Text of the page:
The degree of specialization in the legume-rhizobium mutualism and the variation in the response to different potential symbionts are crucial factors for understanding the process of invasion by exotic legumes and the consequences for the native resident plants and bacteria. The enhanced novel mutualism hypothesis predicts that exotic invasive legumes would take advantage of native rhizobia present in the invaded soils. However, recent studies have shown that exotic legumes might become invasive by using exotic introduced microsymbionts, and that they could be a source of exotic bacteria for native legumes. To unravel the role of novel and old symbioses in the progress of invasion, nodulation and symbiotic effectiveness were analyzed for exotic invasive plants and native co-occurring legumes in a Mediterranean coastal dune ecosystem. Although most of the studied species nodulated with bacteria from distant origins these novel mutualisms were less effective in terms of nodulation, nitrogenase activity and plant growth than the interactions of plants and bacteria from the same origin. The relative effect of exotic bradyrhizobia was strongly positive for exotic invasive legumes and detrimental for native shrubs. We conclude that (1) the studied invasive legumes do not rely on novel mutualisms but rather need the co-introduction of compatible symbionts, and (2) since exotic rhizobia colonize native legumes in invaded areas, the lack of effectiveness of these novel symbiosis demonstrated here suggests that invasion can disrupt native belowground mutualisms and reduce native legumes fitness. © 2012 Springer-Verlag.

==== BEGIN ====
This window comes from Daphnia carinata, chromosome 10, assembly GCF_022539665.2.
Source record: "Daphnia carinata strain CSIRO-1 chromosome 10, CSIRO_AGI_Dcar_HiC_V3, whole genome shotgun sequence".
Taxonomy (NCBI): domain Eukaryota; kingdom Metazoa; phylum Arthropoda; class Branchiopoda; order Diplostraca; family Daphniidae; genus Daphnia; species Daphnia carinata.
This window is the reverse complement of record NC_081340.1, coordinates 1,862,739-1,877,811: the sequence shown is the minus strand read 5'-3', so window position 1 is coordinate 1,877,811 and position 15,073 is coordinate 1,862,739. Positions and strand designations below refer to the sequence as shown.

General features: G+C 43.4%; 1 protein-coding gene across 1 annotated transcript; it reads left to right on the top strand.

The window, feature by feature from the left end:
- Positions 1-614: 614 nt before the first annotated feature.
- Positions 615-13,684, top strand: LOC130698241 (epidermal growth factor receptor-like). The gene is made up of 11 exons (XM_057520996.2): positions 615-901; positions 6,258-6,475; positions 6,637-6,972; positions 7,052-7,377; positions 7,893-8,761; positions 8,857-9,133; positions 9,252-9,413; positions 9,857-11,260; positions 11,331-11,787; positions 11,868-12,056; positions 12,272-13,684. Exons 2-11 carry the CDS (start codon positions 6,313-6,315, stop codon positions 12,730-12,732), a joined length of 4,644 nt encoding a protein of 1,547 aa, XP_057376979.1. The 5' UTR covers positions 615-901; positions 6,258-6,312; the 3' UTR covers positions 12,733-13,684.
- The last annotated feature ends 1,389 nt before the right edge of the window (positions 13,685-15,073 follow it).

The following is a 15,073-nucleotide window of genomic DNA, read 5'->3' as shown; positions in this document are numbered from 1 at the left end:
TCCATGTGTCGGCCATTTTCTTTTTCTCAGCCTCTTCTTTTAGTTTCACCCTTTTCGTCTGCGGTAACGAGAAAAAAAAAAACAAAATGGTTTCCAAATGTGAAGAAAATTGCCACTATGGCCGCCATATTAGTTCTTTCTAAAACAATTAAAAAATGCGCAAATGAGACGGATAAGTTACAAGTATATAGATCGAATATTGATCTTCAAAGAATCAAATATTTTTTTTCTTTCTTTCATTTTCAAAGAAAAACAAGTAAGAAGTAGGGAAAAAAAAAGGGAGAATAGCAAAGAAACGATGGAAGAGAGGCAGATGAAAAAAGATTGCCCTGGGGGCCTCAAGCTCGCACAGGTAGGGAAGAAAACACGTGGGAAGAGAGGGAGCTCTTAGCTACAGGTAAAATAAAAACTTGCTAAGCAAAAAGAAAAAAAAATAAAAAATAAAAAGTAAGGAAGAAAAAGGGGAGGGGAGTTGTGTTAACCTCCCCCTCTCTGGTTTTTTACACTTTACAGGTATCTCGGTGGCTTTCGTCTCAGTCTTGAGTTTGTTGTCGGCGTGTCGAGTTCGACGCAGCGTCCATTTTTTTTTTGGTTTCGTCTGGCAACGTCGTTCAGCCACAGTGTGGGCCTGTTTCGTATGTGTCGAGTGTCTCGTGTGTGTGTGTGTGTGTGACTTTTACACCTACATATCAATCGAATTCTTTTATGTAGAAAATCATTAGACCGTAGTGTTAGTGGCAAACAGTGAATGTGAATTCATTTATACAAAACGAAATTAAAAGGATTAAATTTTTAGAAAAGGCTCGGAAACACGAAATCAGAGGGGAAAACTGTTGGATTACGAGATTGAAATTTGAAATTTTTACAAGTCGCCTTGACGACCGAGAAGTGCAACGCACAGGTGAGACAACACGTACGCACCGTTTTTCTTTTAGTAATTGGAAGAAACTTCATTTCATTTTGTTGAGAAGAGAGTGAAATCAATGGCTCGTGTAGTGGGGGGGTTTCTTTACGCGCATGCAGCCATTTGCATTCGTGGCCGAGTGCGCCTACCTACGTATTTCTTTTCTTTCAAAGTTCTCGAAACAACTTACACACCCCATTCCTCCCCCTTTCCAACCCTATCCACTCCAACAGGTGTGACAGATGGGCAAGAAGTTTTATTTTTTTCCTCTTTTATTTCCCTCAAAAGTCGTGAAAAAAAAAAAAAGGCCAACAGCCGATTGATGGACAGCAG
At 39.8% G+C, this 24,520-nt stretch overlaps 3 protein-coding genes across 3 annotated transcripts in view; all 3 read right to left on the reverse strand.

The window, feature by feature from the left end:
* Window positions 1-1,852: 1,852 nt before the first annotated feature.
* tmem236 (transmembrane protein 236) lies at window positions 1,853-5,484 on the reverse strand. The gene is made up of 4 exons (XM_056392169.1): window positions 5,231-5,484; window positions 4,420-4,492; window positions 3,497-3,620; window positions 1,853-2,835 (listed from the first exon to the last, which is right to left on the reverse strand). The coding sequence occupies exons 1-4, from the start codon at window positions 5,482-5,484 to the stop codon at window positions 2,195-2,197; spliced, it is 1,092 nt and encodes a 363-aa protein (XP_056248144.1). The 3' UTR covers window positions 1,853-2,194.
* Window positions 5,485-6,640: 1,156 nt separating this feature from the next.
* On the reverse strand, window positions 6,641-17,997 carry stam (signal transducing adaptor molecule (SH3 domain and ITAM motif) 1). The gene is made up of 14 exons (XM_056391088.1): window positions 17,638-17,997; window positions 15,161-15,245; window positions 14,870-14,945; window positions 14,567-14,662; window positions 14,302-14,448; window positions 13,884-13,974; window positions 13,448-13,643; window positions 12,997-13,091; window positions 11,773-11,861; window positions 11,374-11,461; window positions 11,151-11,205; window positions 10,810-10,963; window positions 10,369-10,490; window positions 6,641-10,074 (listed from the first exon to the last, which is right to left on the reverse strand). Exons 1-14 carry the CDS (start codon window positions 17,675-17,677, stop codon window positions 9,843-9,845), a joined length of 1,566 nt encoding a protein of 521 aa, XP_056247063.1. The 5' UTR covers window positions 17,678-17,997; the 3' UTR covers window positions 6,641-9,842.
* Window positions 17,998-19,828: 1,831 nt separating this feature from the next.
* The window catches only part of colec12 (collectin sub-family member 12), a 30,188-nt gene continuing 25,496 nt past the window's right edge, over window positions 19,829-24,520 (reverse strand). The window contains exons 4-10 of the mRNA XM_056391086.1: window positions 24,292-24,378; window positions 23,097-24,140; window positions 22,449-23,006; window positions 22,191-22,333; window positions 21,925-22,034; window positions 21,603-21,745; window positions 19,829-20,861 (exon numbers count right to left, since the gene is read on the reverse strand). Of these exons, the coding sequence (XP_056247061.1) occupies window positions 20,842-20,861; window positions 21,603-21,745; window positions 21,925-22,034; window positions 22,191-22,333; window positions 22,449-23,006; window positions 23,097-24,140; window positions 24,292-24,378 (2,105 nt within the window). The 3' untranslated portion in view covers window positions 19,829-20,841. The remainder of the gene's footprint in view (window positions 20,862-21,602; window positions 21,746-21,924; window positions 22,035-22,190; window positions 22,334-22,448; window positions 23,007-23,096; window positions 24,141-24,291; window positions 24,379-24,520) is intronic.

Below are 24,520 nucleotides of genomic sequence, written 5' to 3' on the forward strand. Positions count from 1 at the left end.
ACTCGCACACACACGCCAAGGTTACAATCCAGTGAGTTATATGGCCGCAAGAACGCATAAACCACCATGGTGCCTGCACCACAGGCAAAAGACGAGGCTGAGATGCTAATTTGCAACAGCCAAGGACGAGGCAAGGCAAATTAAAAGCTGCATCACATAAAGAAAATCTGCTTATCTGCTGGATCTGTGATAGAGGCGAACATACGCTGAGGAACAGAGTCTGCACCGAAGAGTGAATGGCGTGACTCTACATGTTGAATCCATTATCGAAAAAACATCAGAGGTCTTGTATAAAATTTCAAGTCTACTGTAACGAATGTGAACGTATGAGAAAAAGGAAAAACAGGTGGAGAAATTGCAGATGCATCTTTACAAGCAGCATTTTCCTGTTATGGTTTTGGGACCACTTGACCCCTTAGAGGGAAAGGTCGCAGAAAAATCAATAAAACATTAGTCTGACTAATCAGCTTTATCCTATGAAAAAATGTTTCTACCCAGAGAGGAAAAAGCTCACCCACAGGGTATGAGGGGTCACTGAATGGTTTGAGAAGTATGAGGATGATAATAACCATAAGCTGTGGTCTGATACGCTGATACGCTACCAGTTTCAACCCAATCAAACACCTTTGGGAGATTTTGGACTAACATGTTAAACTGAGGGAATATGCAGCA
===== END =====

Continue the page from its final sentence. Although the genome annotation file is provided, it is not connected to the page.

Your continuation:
Rodriguez Martin J.A.,Instituto Nacional Of Investigacion Y Tecnologia Agraria Y Alimentaria Inia | Carbonell G.,Instituto Nacional Of Investigacion Y Tecnologia Agraria Y Alimentaria Inia | Nanos N.,Technical University of Madrid | Gutierrez C.,Institute Ciencias Agrarias ICA
Archives of Environmental Contamination and Toxicology | Year: 2013

This study spatially analysed the relation between mercury (Hg) content in soil and Hg in rock fragment for the purpose of assessing natural soil Hg contribution compared with Hg from human inputs. We present the Hg content of 318 soil and rock fragment samples from 11 islands distributed into two Spanish archipelagos (the volcanic Canary Islands [Canaries] and the Mediterranean Balearic [Balearic] islands). Assumedly both are located far enough away from continental Hg sources to be able to minimise the effects of diffuse pollution. Physical and chemical soil properties were also specified for the samples. Hg contents were significantly greater in the Balearic limestone soils (61 μg kg-1) than in the volcanic soils of the Canaries (33 μg kg -1). Hg levels were also greater in topsoil than in rocky fragments, especially on the Balearics. The soil-to-rock ratios varied between 1 and 30. Interestingly, the highest topsoil-to-rock Hg ratio (>16 ×) was found in the vicinity of a coal-fired power plant in Majorca, whereas no similar areas in the Canary archipelago were identified. © 2012 Springer Science+Business Media New York.